The food industry has funded research in an effort to influence nutrition science and health policy for more than half a century, new research has found.
The industry actually funds similar research today. For example, the National Confectioners Association is working closely with Louisiana State University to find out why kids who are eating sugar are skinnier than kids who don’t eat sugar.
But the research didn’t begin there. In 1965, the Sugar Research Foundation actually paid scientists at Harvard to discredit the fact that sugar actually increases the risks of cardiovascular disease. The industry actually turned the blame on to saturated fat instead.
Eventually in July of 1965, more research was brought out regarding the link to sugar. The director of the Sugar Research Foundation, John Hickson, then went to Harvard asking them to prove the findings of the research. Later in the summer, the chair of the nutrition department at Harvard began overseeing what was later known as Project 226. The SRF paid scientists to publish their research that was selected by Hickson that sugar was linked to coronary heart disease.
The review for publication then appeared in the New England Journal of Medicine in 1967. In the review, it was said that there was “no doubt” that reducing cholesterol and saturated fat would help to prevent coronary heart disease, but surprisingly left out the connections to sugar.
In order to get around this, Harvard researchers found reasons in each study why the research was flawed. In one of the studies, it was said that the study shouldn’t be used because more sugar was used than what was normal in an American diet. They found any and every excuse they could to not publish the findings and completely ignored the consistencies.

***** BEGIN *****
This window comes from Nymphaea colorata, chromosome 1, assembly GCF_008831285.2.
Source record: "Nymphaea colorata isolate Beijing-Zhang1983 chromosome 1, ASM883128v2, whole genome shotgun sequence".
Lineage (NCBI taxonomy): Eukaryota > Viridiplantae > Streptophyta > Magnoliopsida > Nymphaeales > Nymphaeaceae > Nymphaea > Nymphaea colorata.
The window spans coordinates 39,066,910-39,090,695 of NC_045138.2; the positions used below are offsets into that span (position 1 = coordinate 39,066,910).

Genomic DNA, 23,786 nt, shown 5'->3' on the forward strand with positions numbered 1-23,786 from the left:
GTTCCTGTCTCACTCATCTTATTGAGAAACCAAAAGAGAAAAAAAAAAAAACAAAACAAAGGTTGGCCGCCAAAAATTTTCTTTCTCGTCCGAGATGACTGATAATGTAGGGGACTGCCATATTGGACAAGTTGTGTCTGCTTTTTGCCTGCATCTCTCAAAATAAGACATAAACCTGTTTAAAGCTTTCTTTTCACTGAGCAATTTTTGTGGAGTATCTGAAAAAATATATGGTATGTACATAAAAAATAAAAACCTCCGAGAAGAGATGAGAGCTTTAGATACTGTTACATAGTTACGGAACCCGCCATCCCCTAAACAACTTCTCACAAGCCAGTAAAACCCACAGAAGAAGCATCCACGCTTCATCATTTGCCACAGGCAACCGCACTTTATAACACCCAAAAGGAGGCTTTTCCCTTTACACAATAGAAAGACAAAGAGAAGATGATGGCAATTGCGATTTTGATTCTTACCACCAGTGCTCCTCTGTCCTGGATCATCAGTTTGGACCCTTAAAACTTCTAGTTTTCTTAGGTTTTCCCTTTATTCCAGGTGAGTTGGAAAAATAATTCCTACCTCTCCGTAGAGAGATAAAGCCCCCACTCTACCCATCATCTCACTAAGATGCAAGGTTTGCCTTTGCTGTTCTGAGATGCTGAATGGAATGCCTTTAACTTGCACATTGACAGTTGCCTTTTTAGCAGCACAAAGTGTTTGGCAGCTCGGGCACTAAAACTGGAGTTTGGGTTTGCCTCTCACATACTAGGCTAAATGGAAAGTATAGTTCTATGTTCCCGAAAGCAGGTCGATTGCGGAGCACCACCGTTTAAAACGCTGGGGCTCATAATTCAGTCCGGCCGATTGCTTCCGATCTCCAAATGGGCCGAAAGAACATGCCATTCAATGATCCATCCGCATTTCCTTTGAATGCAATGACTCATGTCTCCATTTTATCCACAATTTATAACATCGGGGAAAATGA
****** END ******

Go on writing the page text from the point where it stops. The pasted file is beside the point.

“It is always appropriate to question the validity of individual studies,” the lead researcher for JAMA Internal medicine, Cristin Kearns, said. “However, the authors applied a different standard when they critiqued the studies linking sugar to CHD than they did to the studies implicating saturated fat and those indicating that polyunsaturated fats could prevent CHD. The authors did not critically evaluate those studies. In fact, the authors overstated the consistency and quality of those studies.”
Later on, Marion Nestle, also from JAMA Internal Medicine, called the research a “smoking gun” by showing how the people who fund the research influence it so greatly. Conveniently enough, in the review it wasn’t noted that the research was supported by either the SRF or the food industry.
Nestle later wrote, “For decades following the funded review, scientists and dietary guidelines focused on reducing saturated fat as the primary strategy for coronary heart disease prevention.”
To make matters worse, in 1980 the U.S. government posted the first dietary guidelines and focused solely on reducing total fat, saturated fat, and dietary cholesterol in order to prevent coronary heart disease.
Both Neestle and Kearns fought for more independent research away from funded research, but Nestle said that this might not be as easy as it sounds. Nestle went on to say, “But people who do take industry funding are considered acceptable as long as they disclose their financial ties appropriately which, unfortunately, many do not.”